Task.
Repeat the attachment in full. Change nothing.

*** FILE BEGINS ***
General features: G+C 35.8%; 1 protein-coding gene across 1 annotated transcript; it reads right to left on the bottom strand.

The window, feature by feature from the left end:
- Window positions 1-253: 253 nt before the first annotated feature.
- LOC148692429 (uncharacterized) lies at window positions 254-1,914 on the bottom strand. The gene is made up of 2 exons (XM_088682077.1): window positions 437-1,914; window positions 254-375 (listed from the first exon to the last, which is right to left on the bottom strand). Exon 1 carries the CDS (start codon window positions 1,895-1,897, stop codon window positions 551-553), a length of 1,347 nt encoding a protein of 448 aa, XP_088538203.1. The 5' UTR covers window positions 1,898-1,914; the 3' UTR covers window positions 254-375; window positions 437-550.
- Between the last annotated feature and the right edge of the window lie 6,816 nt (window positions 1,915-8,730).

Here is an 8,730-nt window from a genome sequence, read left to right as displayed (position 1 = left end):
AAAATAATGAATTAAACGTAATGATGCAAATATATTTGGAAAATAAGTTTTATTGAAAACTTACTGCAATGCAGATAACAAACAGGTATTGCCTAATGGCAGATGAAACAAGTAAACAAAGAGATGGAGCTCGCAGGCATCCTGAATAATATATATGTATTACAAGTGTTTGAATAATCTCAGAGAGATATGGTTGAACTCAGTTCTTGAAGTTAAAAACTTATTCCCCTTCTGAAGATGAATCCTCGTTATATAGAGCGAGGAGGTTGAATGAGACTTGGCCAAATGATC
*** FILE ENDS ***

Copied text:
General features: G+C 35.8%; 1 protein-coding gene across 1 annotated transcript; it reads right to left on the bottom strand.

The window, feature by feature from the left end:
- Window positions 1-253: 253 nt before the first annotated feature.
- LOC148692429 (uncharacterized) lies at window positions 254-1,914 on the bottom strand. The gene is made up of 2 exons (XM_088682077.1): window positions 437-1,914; window positions 254-375 (listed from the first exon to the last, which is right to left on the bottom strand). Exon 1 carries the CDS (start codon window positions 1,895-1,897, stop codon window positions 551-553), a length of 1,347 nt encoding a protein of 448 aa, XP_088538203.1. The 5' UTR covers window positions 1,898-1,914; the 3' UTR covers window positions 254-375; window positions 437-550.
- Between the last annotated feature and the right edge of the window lie 6,816 nt (window positions 1,915-8,730).

Here is an 8,730-nt window from a genome sequence, read left to right as displayed (position 1 = left end):
AAAATAATGAATTAAACGTAATGATGCAAATATATTTGGAAAATAAGTTTTATTGAAAACTTACTGCAATGCAGATAACAAACAGGTATTGCCTAATGGCAGATGAAACAAGTAAACAAAGAGATGGAGCTCGCAGGCATCCTGAATAATATATATGTATTACAAGTGTTTGAATAATCTCAGAGAGATATGGTTGAACTCAGTTCTTGAAGTTAAAAACTTATTCCCCTTCTGAAGATGAATCCTCGTTATATAGAGCGAGGAGGTTGAATGAGACTTGGCCAAATGATC